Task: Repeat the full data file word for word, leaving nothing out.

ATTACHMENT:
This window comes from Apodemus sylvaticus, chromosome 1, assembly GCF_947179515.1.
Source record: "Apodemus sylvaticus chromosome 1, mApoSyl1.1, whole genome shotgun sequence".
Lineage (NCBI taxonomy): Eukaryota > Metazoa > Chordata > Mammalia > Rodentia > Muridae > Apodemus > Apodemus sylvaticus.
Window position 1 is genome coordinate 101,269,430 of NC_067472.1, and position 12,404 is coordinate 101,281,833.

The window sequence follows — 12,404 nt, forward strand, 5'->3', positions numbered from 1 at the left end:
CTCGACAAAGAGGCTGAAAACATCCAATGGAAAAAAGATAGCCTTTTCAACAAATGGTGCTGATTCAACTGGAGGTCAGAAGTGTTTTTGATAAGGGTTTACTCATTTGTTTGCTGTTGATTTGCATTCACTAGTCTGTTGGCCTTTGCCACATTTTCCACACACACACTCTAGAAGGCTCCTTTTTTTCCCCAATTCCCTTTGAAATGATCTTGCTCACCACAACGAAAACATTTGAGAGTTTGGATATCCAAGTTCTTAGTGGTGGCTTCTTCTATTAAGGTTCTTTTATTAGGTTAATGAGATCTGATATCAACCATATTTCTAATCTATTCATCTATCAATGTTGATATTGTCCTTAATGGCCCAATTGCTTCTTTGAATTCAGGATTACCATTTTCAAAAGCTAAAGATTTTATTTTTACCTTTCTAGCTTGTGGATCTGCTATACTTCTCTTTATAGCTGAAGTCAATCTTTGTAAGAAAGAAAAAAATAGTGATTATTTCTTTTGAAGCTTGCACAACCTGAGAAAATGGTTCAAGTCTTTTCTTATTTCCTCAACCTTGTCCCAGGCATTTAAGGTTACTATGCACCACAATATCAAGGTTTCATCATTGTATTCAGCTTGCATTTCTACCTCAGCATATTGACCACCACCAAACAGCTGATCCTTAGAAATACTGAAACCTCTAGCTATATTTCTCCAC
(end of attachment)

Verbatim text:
This window comes from Apodemus sylvaticus, chromosome 1, assembly GCF_947179515.1.
Source record: "Apodemus sylvaticus chromosome 1, mApoSyl1.1, whole genome shotgun sequence".
Lineage (NCBI taxonomy): Eukaryota > Metazoa > Chordata > Mammalia > Rodentia > Muridae > Apodemus > Apodemus sylvaticus.
Window position 1 is genome coordinate 101,269,430 of NC_067472.1, and position 12,404 is coordinate 101,281,833.

The window sequence follows — 12,404 nt, forward strand, 5'->3', positions numbered from 1 at the left end:
CTCGACAAAGAGGCTGAAAACATCCAATGGAAAAAAGATAGCCTTTTCAACAAATGGTGCTGATTCAACTGGAGGTCAGAAGTGTTTTTGATAAGGGTTTACTCATTTGTTTGCTGTTGATTTGCATTCACTAGTCTGTTGGCCTTTGCCACATTTTCCACACACACACTCTAGAAGGCTCCTTTTTTTCCCCAATTCCCTTTGAAATGATCTTGCTCACCACAACGAAAACATTTGAGAGTTTGGATATCCAAGTTCTTAGTGGTGGCTTCTTCTATTAAGGTTCTTTTATTAGGTTAATGAGATCTGATATCAACCATATTTCTAATCTATTCATCTATCAATGTTGATATTGTCCTTAATGGCCCAATTGCTTCTTTGAATTCAGGATTACCATTTTCAAAAGCTAAAGATTTTATTTTTACCTTTCTAGCTTGTGGATCTGCTATACTTCTCTTTATAGCTGAAGTCAATCTTTGTAAGAAAGAAAAAAATAGTGATTATTTCTTTTGAAGCTTGCACAACCTGAGAAAATGGTTCAAGTCTTTTCTTATTTCCTCAACCTTGTCCCAGGCATTTAAGGTTACTATGCACCACAATATCAAGGTTTCATCATTGTATTCAGCTTGCATTTCTACCTCAGCATATTGACCACCACCAAACAGCTGATCCTTAGAAATACTGAAACCTCTAGCTATATTTCTCCAC